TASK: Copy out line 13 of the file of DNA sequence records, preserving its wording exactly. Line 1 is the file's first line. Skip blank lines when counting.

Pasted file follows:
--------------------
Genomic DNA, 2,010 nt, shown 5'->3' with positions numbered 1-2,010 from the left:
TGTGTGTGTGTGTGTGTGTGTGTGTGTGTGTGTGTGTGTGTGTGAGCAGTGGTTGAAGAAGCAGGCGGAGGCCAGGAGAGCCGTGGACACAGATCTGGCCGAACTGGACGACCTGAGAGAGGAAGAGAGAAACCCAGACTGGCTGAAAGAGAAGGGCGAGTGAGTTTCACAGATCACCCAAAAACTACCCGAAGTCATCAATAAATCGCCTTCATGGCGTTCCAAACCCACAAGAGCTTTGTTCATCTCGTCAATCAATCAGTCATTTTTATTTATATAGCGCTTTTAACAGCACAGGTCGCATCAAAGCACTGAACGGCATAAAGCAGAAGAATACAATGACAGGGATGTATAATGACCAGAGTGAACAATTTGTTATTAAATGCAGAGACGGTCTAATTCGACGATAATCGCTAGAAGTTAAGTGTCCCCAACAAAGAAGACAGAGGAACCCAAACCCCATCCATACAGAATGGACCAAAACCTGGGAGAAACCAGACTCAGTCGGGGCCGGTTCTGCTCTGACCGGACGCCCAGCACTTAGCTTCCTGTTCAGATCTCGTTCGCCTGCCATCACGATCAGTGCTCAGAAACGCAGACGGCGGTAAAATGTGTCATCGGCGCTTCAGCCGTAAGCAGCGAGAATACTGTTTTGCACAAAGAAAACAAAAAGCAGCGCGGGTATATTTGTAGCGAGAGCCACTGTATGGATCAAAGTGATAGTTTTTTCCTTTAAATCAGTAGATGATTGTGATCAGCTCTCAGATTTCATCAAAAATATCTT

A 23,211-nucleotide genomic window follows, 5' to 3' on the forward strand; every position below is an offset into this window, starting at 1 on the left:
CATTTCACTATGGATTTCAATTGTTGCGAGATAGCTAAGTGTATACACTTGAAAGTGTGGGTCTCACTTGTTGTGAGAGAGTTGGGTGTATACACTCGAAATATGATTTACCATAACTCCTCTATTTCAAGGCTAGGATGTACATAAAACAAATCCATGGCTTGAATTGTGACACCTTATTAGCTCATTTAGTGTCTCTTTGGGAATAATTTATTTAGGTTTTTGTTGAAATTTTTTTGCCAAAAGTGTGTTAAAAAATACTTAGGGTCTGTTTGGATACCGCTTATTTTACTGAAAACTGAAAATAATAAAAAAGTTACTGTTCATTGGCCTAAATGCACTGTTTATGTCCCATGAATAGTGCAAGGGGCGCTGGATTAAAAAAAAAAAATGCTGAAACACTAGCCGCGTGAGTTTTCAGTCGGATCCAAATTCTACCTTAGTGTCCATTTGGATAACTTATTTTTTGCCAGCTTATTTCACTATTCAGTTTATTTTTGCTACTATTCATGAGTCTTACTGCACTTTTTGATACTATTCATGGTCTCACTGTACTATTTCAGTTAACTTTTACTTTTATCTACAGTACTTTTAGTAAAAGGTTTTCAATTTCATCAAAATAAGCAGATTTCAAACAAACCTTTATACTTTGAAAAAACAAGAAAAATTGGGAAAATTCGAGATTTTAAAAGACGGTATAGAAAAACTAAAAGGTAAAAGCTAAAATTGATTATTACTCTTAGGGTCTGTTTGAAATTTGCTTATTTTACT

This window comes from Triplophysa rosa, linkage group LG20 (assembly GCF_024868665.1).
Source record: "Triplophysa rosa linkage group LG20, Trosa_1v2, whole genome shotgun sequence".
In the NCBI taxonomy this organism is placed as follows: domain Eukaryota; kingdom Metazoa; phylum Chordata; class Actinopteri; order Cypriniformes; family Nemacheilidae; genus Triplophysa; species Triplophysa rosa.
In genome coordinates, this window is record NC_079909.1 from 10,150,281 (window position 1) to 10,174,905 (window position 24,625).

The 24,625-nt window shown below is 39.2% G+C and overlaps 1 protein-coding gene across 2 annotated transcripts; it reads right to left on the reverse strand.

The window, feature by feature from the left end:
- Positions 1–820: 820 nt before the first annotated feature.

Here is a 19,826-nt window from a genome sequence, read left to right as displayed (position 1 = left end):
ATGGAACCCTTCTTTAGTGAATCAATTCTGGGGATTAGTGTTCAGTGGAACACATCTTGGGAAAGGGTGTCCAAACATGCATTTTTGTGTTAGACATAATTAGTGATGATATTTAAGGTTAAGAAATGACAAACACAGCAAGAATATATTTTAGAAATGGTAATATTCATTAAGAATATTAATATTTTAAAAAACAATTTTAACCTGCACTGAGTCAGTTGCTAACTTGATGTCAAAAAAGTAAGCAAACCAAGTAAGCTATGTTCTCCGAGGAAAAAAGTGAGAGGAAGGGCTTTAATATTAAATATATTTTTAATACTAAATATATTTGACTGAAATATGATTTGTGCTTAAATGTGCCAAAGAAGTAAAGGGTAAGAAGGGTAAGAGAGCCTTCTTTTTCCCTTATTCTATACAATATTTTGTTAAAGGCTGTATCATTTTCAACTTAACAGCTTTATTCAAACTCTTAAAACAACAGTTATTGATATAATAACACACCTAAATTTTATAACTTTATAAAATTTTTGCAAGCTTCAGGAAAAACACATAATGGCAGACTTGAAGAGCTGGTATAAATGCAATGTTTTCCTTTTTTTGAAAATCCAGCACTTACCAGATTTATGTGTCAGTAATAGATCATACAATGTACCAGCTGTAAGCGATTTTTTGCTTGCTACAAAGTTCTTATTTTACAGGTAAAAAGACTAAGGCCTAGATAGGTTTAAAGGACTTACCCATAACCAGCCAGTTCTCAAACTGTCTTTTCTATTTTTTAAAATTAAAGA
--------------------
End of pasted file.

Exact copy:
ATGGAACCCTTCTTTAGTGAATCAATTCTGGGGATTAGTGTTCAGTGGAACACATCTTGGGAAAGGGTGTCCAAACATGCATTTTTGTGTTAGACATAATTAGTGATGATATTTAAGGTTAAGAAATGACAAACACAGCAAGAATATATTTTAGAAATGGTAATATTCATTAAGAATATTAATATTTTAAAAAACAATTTTAACCTGCACTGAGTCAGTTGCTAACTTGATGTCAAAAAAGTAAGCAAACCAAGTAAGCTATGTTCTCCGAGGAAAAAAGTGAGAGGAAGGGCTTTAATATTAAATATATTTTTAATACTAAATATATTTGACTGAAATATGATTTGTGCTTAAATGTGCCAAAGAAGTAAAGGGTAAGAAGGGTAAGAGAGCCTTCTTTTTCCCTTATTCTATACAATATTTTGTTAAAGGCTGTATCATTTTCAACTTAACAGCTTTATTCAAACTCTTAAAACAACAGTTATTGATATAATAACACACCTAAATTTTATAACTTTATAAAATTTTTGCAAGCTTCAGGAAAAACACATAATGGCAGACTTGAAGAGCTGGTATAAATGCAATGTTTTCCTTTTTTTGAAAATCCAGCACTTACCAGATTTATGTGTCAGTAATAGATCATACAATGTACCAGCTGTAAGCGATTTTTTGCTTGCTACAAAGTTCTTATTTTACAGGTAAAAAGACTAAGGCCTAGATAGGTTTAAAGGACTTACCCATAACCAGCCAGTTCTCAAACTGTCTTTTCTATTTTTTAAAATTAAAGA